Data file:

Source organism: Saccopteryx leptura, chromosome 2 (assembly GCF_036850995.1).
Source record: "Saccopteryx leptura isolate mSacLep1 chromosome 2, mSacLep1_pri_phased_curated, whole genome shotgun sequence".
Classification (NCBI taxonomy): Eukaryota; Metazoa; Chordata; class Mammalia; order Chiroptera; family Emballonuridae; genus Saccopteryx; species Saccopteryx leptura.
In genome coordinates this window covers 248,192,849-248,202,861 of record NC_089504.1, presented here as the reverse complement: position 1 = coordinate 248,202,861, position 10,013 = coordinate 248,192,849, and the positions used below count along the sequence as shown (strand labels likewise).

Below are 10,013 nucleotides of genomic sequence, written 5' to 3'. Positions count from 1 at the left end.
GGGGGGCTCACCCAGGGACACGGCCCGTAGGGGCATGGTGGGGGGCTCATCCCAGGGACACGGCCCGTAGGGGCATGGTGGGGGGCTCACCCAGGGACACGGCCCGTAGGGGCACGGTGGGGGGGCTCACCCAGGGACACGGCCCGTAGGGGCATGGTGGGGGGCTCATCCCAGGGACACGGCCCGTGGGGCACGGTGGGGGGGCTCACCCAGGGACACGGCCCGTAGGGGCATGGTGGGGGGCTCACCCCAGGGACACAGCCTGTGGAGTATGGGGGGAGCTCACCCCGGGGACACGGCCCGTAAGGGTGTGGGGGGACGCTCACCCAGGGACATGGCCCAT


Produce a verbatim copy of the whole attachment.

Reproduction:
Source organism: Saccopteryx leptura, chromosome 2 (assembly GCF_036850995.1).
Source record: "Saccopteryx leptura isolate mSacLep1 chromosome 2, mSacLep1_pri_phased_curated, whole genome shotgun sequence".
Classification (NCBI taxonomy): Eukaryota; Metazoa; Chordata; class Mammalia; order Chiroptera; family Emballonuridae; genus Saccopteryx; species Saccopteryx leptura.
In genome coordinates this window covers 248,192,849-248,202,861 of record NC_089504.1, presented here as the reverse complement: position 1 = coordinate 248,202,861, position 10,013 = coordinate 248,192,849, and the positions used below count along the sequence as shown (strand labels likewise).

Below are 10,013 nucleotides of genomic sequence, written 5' to 3'. Positions count from 1 at the left end.
GGGGGGCTCACCCAGGGACACGGCCCGTAGGGGCATGGTGGGGGGCTCATCCCAGGGACACGGCCCGTAGGGGCATGGTGGGGGGCTCACCCAGGGACACGGCCCGTAGGGGCACGGTGGGGGGGCTCACCCAGGGACACGGCCCGTAGGGGCATGGTGGGGGGCTCATCCCAGGGACACGGCCCGTGGGGCACGGTGGGGGGGCTCACCCAGGGACACGGCCCGTAGGGGCATGGTGGGGGGCTCACCCCAGGGACACAGCCTGTGGAGTATGGGGGGAGCTCACCCCGGGGACACGGCCCGTAAGGGTGTGGGGGGACGCTCACCCAGGGACATGGCCCAT